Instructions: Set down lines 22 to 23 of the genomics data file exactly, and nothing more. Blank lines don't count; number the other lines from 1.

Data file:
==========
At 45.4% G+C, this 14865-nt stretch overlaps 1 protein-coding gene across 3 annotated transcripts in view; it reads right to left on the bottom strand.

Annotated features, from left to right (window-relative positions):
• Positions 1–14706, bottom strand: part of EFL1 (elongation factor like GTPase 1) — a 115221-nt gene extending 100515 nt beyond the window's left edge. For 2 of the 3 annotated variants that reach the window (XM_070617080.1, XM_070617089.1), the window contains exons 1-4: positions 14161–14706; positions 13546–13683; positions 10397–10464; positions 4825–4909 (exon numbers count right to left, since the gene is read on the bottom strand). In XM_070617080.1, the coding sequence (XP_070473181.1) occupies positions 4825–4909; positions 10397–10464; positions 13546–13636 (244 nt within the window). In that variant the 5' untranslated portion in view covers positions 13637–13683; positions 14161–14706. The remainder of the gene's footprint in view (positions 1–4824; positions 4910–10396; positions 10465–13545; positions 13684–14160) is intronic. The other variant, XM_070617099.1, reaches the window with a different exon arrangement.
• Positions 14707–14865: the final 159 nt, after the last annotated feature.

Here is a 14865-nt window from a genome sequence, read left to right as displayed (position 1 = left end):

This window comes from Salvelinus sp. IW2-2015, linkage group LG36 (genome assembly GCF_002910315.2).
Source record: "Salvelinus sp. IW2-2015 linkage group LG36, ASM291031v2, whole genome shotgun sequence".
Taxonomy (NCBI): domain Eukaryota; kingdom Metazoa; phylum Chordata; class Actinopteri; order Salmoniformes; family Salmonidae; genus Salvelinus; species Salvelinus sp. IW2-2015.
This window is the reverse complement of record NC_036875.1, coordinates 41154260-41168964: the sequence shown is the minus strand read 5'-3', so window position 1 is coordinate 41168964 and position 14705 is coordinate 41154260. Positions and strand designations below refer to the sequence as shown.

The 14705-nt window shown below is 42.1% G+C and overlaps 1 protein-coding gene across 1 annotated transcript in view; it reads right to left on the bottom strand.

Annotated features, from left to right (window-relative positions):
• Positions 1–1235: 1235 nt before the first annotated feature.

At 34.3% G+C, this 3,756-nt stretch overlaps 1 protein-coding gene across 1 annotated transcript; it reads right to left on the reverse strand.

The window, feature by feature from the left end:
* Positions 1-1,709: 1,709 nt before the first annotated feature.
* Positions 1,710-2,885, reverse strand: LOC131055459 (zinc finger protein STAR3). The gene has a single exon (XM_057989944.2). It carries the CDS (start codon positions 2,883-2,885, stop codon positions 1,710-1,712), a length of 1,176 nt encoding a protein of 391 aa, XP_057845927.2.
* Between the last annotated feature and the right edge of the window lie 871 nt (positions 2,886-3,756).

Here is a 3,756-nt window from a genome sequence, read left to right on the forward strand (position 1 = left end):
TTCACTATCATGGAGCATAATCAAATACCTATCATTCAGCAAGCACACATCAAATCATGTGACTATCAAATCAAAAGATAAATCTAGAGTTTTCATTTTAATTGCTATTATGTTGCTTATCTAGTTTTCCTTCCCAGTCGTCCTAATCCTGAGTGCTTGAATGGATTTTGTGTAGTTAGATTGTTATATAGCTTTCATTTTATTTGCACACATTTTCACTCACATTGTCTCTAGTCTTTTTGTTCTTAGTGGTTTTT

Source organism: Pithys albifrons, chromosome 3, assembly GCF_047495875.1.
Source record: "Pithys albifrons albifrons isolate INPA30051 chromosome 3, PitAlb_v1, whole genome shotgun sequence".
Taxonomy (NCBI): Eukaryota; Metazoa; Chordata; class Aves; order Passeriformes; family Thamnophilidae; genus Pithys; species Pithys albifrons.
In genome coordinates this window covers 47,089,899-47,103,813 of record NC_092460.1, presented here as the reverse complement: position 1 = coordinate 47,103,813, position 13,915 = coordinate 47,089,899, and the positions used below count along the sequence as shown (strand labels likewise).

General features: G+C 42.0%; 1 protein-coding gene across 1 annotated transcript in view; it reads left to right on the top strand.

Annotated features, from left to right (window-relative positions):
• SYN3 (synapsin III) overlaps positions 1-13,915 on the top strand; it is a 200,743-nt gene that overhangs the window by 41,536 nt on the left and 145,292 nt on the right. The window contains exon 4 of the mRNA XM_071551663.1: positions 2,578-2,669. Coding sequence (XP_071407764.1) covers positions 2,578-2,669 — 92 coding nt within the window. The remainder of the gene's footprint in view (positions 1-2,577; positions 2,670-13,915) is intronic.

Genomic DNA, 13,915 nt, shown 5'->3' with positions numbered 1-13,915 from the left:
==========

Taxonomy (NCBI): Eukaryota; Metazoa; Chordata; class Aves; order Passeriformes; family Thamnophilidae; genus Pithys; species Pithys albifrons.
In genome coordinates this window covers 47,089,899-47,103,813 of record NC_092460.1, presented here as the reverse complement: position 1 = coordinate 47,103,813, position 13,915 = coordinate 47,089,899, and the positions used below count along the sequence as shown (strand labels likewise).